Science: I believe that science is one of the motors of the world to which we owe what we call “culture,” and I trust in the ability of scientific study to reveal specific truths about the world around us as well as general truth about the wisdom, power, and divinity of God, who made both the visible material world and the invisible fundamental forces of nature that hold it together. In a real way, science is a kind of theology, for the universe is the dig site of the artifacts of God. I believe Genesis 1–11 are to be taken at face value and in their literal sense. I hold to an old-earth creationist model of origins. According to this model, God instantaneously and ex nihilo brought time, matter, space, and energy into existence about 13 to 15 billion years ago in a near-infinitely compressed state, and stretched them out in a precisely controlled rapid expansion. From that point of cosmic creation on, there has existed a uniformity of the physical laws and forces he decreed to govern the universe.
About 4 or 5 billion years ago, God gave form to the planet earth. Upon the initially waste and empty, dark, and water-covered terrestrial surface, God, in six days spanning a few billion years, introduced sunlight and day and night, raised land masses, and specially and immediately created living things which procreated naturally after their own kinds. God’s final creative act was of humankind in his own image on Day Six, when God created the real individuals of Adam and Eve. Now, on Day Seven, God is resting from the work he did in creation, though he continues his work of sustaining his physical creation and of saving his chosen people from sin.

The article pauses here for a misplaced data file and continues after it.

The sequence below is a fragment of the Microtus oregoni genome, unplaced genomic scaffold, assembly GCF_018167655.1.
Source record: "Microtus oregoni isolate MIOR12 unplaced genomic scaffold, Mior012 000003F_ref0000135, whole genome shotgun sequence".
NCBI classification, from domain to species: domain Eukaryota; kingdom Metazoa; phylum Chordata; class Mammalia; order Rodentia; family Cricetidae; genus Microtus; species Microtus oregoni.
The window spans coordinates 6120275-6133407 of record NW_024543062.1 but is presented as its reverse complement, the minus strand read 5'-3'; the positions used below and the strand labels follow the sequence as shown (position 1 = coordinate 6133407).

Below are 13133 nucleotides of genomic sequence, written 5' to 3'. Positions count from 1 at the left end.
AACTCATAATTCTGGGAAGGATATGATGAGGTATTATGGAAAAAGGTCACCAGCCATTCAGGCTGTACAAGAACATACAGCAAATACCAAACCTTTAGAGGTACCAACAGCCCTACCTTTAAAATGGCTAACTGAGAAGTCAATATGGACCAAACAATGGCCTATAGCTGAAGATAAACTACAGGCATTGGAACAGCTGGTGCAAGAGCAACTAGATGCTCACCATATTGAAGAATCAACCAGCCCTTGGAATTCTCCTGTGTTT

It is possible for created kinds of organisms to become more diverse and specialized as groups of living things branch off and adapt within their genetic range to various environments, conditions, and selective pressures. Some species that descended from the same created kind have diverged to the point where interbreeding is no longer possible or does not happen in the wild, resulting in a new species. I do not believe that any amount of natural and sexual selective pressures guiding the retaining and discarding of random mutations over any amount of time or number of generations could result in the variety of highly specialized, adaptable, interdependent, and highly complex life that exists. (And even if it could have, the Bible says it didn’t.) I believe relativity and quantum theory are perfectly compatible—I just don’t know how. I believe that both time travel into the past and the construction of an ansible are sadly but truly impossible. And I believe that once we move past natural history and into observational science, creationists and evolutionists disagree with one another no more than they disagree among themselves.